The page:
- Big Hit’ Entertainment's 42-year-old co-CEO Yoon Suk-jun launched kpop kings' BTS social media strategy before the band’s debut in 2013. They drew fans to the seven members by opening up their lives on sites such as Twitter and YouTube with candid videos capturing ordinary moments that garnered hundreds of millions of views. “BTS were influencers before celebrities knew they had to be influencers.”
- Videos like these made BTS more relatable to fans. “K-Pop fans are multilayered. It’s not that they simply like the music or lyrics. It’s as if they’re dating the artists,” says Yoon.
- As the group polished its image, their songs explored issues such as school bullying, mental health, and even politics. “They show so much of themselves to us,” says a long-time fan. The group’s social media clout is a testament to Yoon’s early insight: BTS’ Twitter account boasts 19 million followers; its Instagram, 24 million followers.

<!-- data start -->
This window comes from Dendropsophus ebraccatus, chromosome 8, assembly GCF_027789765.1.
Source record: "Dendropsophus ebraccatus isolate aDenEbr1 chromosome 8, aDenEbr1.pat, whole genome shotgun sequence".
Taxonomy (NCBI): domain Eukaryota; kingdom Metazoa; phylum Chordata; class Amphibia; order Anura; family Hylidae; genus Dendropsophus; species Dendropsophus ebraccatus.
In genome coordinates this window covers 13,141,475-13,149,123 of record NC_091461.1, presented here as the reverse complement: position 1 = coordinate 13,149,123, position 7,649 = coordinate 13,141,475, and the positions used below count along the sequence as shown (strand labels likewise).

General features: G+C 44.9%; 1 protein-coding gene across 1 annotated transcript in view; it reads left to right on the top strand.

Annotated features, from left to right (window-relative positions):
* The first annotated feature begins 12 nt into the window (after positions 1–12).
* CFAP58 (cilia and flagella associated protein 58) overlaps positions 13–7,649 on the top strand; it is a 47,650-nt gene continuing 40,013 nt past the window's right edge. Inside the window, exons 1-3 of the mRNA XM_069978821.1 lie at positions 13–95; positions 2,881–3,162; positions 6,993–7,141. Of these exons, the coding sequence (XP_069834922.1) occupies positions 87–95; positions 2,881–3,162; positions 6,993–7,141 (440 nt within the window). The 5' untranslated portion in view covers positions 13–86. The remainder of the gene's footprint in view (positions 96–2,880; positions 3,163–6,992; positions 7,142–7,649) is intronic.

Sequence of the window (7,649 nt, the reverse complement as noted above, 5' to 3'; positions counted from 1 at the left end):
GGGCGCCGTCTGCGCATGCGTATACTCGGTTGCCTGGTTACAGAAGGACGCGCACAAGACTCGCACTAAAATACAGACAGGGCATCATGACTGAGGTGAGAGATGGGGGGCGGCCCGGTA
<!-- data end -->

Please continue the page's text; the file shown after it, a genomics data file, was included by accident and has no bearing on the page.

- Yoon says Big Hit’s success comes from putting the fans at the center of its business model. “Good songs are important, but what fans really care about is communicating with their artists,” he says.
- But BTS' ARMY of fans decry Yoon's statements, saying they're not like other
Do you need your idols to seem sincere, ONTD?